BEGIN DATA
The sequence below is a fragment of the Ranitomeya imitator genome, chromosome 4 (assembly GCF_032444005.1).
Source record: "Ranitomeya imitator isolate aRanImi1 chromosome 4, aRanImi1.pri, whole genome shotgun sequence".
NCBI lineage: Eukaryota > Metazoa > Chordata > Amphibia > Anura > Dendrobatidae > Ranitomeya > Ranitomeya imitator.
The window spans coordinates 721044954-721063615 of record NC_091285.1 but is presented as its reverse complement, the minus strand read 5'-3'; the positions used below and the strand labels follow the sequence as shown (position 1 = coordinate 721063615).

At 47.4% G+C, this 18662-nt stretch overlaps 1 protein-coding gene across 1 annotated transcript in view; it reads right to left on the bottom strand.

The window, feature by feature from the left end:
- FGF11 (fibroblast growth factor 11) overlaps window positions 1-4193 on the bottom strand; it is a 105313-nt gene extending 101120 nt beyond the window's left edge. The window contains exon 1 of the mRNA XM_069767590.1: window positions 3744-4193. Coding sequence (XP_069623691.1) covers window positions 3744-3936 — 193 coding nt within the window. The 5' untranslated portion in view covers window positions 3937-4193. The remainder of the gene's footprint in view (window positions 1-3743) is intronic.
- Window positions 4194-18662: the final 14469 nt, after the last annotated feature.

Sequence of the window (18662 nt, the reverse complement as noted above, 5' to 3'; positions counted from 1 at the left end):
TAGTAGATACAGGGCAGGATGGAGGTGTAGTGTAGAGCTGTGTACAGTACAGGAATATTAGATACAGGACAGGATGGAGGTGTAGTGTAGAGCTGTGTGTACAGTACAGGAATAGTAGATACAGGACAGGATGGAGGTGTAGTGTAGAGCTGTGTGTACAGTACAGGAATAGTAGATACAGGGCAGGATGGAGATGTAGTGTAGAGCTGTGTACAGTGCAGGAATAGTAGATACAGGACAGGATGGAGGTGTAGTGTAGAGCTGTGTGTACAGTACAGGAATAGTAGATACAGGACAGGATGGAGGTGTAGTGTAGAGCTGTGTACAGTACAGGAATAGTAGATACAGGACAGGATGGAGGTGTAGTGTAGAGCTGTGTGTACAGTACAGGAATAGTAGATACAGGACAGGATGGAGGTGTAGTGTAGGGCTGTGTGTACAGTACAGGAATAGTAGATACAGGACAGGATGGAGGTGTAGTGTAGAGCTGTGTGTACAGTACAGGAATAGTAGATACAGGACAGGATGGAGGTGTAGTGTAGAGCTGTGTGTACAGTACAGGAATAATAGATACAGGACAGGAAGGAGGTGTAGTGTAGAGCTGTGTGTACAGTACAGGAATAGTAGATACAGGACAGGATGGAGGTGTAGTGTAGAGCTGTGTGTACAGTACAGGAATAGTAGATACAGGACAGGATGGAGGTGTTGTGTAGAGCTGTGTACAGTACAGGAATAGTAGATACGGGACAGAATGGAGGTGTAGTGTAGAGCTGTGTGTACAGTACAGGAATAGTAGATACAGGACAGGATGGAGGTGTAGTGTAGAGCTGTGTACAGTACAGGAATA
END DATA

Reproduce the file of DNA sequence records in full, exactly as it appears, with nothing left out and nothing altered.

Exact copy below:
The sequence below is a fragment of the Ranitomeya imitator genome, chromosome 4 (assembly GCF_032444005.1).
Source record: "Ranitomeya imitator isolate aRanImi1 chromosome 4, aRanImi1.pri, whole genome shotgun sequence".
NCBI lineage: Eukaryota > Metazoa > Chordata > Amphibia > Anura > Dendrobatidae > Ranitomeya > Ranitomeya imitator.
The window spans coordinates 721044954-721063615 of record NC_091285.1 but is presented as its reverse complement, the minus strand read 5'-3'; the positions used below and the strand labels follow the sequence as shown (position 1 = coordinate 721063615).

At 47.4% G+C, this 18662-nt stretch overlaps 1 protein-coding gene across 1 annotated transcript in view; it reads right to left on the bottom strand.

The window, feature by feature from the left end:
- FGF11 (fibroblast growth factor 11) overlaps window positions 1-4193 on the bottom strand; it is a 105313-nt gene extending 101120 nt beyond the window's left edge. The window contains exon 1 of the mRNA XM_069767590.1: window positions 3744-4193. Coding sequence (XP_069623691.1) covers window positions 3744-3936 — 193 coding nt within the window. The 5' untranslated portion in view covers window positions 3937-4193. The remainder of the gene's footprint in view (window positions 1-3743) is intronic.
- Window positions 4194-18662: the final 14469 nt, after the last annotated feature.

Sequence of the window (18662 nt, the reverse complement as noted above, 5' to 3'; positions counted from 1 at the left end):
TAGTAGATACAGGGCAGGATGGAGGTGTAGTGTAGAGCTGTGTACAGTACAGGAATATTAGATACAGGACAGGATGGAGGTGTAGTGTAGAGCTGTGTGTACAGTACAGGAATAGTAGATACAGGACAGGATGGAGGTGTAGTGTAGAGCTGTGTGTACAGTACAGGAATAGTAGATACAGGGCAGGATGGAGATGTAGTGTAGAGCTGTGTACAGTGCAGGAATAGTAGATACAGGACAGGATGGAGGTGTAGTGTAGAGCTGTGTGTACAGTACAGGAATAGTAGATACAGGACAGGATGGAGGTGTAGTGTAGAGCTGTGTACAGTACAGGAATAGTAGATACAGGACAGGATGGAGGTGTAGTGTAGAGCTGTGTGTACAGTACAGGAATAGTAGATACAGGACAGGATGGAGGTGTAGTGTAGGGCTGTGTGTACAGTACAGGAATAGTAGATACAGGACAGGATGGAGGTGTAGTGTAGAGCTGTGTGTACAGTACAGGAATAGTAGATACAGGACAGGATGGAGGTGTAGTGTAGAGCTGTGTGTACAGTACAGGAATAATAGATACAGGACAGGAAGGAGGTGTAGTGTAGAGCTGTGTGTACAGTACAGGAATAGTAGATACAGGACAGGATGGAGGTGTAGTGTAGAGCTGTGTGTACAGTACAGGAATAGTAGATACAGGACAGGATGGAGGTGTTGTGTAGAGCTGTGTACAGTACAGGAATAGTAGATACGGGACAGAATGGAGGTGTAGTGTAGAGCTGTGTGTACAGTACAGGAATAGTAGATACAGGACAGGATGGAGGTGTAGTGTAGAGCTGTGTACAGTACAGGAATA